Here and there around the country you can find stores, restaurants and other businesses that will give you a discount if you pay in cash.

The reason is simple: Being hooked into a credit-card system costs money. A merchant who will take an American Express card (or Diners Club or Carte Blanche) has to pay from 5 percent to 9 percent back to the card company for the service.

On top of this, the merchant might have to wait several weeks before he gets paid by the card company. So, if there's a choice, the merchant will always take cash over the credit card -- and, in the process, might give you a modest discount. Bank cards don't cost merchants as much to use as the travel and entertainment cards because the payback is only 2 to 3 percent. Merchants usually get their money from the bank card company within a few days, sometimes a few hours.

Capitalizing on the merchants' natural desire for cash, a franchising company called SaveSystem is promoting the "cash card." The Card, which is issued by local savings and loan associations, can be used to make cash purchases that give a discount.

The merchant or restaurant owner rolls off a receipt using your SaveSystem card and notes the discount (anything from 5 to 10 percent). You pay in cash and at the end of the week (or month) the merchant sends in all his receipts with a check to cover the discounts. The money is then distributed to cardholder's savings account.

You only have to open a savings accout of $10 or so to become a cash card member. Every time you use the card, your savings account grows. So far, the SaveSystem cash card is being used in Washington, D.C., St. Louis, Minneapolis, Fort Lauderdale, Cincinnati and Philadelphia. It's catching on fast and may appear in other areas before long.

Then there are the "debit cards." These cards look just like credit cards and are used by banks and savings and loans. Most of the debit cards are associated with the Visa card system.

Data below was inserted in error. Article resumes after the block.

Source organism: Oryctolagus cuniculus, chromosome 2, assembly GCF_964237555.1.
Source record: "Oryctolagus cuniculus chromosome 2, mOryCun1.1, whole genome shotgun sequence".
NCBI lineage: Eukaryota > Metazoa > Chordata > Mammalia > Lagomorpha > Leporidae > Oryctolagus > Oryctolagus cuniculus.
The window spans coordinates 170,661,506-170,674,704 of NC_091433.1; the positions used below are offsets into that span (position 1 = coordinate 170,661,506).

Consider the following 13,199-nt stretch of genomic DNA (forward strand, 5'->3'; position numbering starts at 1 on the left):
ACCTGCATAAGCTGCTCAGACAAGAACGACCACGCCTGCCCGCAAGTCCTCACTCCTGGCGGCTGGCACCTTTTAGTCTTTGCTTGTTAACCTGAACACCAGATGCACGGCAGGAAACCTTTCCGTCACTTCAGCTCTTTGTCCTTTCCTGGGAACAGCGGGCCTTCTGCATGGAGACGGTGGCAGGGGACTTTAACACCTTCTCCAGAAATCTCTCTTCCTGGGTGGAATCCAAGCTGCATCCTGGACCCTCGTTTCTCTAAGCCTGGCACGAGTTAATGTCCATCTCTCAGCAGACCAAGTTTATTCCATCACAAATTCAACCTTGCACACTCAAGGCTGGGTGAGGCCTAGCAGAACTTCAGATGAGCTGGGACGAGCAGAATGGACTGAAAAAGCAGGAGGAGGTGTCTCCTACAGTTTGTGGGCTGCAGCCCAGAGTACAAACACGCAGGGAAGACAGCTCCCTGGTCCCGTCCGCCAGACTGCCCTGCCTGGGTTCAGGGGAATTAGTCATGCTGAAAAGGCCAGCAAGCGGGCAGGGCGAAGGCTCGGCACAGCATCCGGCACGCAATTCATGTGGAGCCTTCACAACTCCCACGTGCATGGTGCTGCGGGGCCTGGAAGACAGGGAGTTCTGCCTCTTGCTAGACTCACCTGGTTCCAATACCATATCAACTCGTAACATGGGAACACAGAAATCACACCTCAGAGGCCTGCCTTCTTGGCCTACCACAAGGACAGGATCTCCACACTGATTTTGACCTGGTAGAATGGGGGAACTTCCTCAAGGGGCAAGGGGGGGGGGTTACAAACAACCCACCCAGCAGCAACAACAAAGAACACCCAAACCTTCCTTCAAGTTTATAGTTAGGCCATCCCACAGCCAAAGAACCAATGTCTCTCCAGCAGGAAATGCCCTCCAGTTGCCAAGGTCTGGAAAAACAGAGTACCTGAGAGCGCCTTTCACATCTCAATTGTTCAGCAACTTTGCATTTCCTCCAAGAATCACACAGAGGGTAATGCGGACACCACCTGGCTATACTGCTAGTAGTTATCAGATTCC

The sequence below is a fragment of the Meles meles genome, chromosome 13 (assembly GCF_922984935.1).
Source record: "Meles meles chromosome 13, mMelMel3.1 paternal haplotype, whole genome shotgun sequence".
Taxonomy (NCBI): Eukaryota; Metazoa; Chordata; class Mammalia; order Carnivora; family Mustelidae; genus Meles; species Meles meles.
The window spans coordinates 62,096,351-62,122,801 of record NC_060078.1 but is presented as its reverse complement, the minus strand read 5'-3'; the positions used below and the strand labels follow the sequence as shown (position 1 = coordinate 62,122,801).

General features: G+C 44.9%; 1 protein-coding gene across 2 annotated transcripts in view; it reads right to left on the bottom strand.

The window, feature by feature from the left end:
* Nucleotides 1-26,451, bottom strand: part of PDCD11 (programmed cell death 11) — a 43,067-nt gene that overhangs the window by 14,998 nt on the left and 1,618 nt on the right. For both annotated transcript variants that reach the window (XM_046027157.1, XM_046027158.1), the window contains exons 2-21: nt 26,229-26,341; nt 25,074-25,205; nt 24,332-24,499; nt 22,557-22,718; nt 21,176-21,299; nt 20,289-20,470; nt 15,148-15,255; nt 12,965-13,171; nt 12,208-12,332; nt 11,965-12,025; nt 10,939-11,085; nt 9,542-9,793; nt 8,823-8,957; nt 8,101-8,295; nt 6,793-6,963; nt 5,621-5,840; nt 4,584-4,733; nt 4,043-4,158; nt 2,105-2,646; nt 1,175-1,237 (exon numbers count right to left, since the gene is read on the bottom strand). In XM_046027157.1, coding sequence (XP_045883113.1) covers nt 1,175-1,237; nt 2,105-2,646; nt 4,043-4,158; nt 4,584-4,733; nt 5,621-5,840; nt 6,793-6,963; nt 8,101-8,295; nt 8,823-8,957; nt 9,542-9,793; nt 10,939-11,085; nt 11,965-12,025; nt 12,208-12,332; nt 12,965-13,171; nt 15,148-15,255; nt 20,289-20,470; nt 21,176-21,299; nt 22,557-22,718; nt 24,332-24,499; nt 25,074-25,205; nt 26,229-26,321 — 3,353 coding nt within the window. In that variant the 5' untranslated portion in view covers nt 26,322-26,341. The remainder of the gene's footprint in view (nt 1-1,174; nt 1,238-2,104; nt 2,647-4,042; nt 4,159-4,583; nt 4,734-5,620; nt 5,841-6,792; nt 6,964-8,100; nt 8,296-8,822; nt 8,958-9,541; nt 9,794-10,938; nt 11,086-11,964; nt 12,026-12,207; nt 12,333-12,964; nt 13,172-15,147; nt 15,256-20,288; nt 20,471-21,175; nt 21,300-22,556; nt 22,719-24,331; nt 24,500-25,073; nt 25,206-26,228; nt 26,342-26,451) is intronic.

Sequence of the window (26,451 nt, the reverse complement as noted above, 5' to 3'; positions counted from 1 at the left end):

While the debit and credit cards look alike, there's a big difference in how they work. A credit card lets you buy something now without having to pay for 30 days or so. If you pay then, your balance is zero and you owe nothing more. If you don't pay all the amount, you can borrow the balance and pay it later -- at 18 percent annual rate.

With the debit card, you have the reverse. When the card is used to buy something, your money is transferred from your savings or checking account to the merchant, restaurant owner or whomever. The merchant gets paid when he turns in his day's receipts.

There are certain times when paying with cash is not so smart. Obviously, if someone is going to give you a nice discount for cash, it makes sense.

However, if you don't get a discount, paying with cash does not make a lot of sense. First, the merchant is charging customers for his credit system. You pay for it in the higher cost of goods. If you pay cash, you don't get the convenience of a credit system you're paying for.

By charging your purchase, you get the use of somebody's product for 30 to 45 days without paying for it. And if something goes wrong, you can stop payment to back up your complaint.

Q: I want to buy a small car and would like to know if there have been any valid cost studies done on foreign vs. domestic cars. One hears about foreign cars costing more for repairs and parts, but there are no figures, just rumors.

A: You're right, figures are hard to come by when you want to compare foreign vs. domestic repair costs. But my researcher, Gerry Davis, was able to dig up some evidence that leads one to believe that foreign cars to tend to be more expensive for repairs.

The Highway Loss Data Institute published a report based on insurance company damage figures, which shows that the average foreign subcompact claim was $952, while the average domestic subcompact claim was only $858. The Automotive Parts and Accessories Association reports that the dollar fluctation has pushed the price of a fuel pump for a Datsun up 57 percent over the past year. Other parts were up 50 to 55 percent. Fuel pumps for foreign cars cost around $55 while pumps for American cars cost around $20. And the APAA says labor costs for foreign car repairs are higher because there's a shortage of mechanics trained to fix them.

Q: I bought an expensive, big car two years ago and now I can't afford it because I lost my job. Can I raffle off the car? Would there be any tax on this type of sale?

A: Whether a raffle is legal or not depends on your local government regulations. As far as federal taxes are concerned, if you make a profit you have to pay a tax.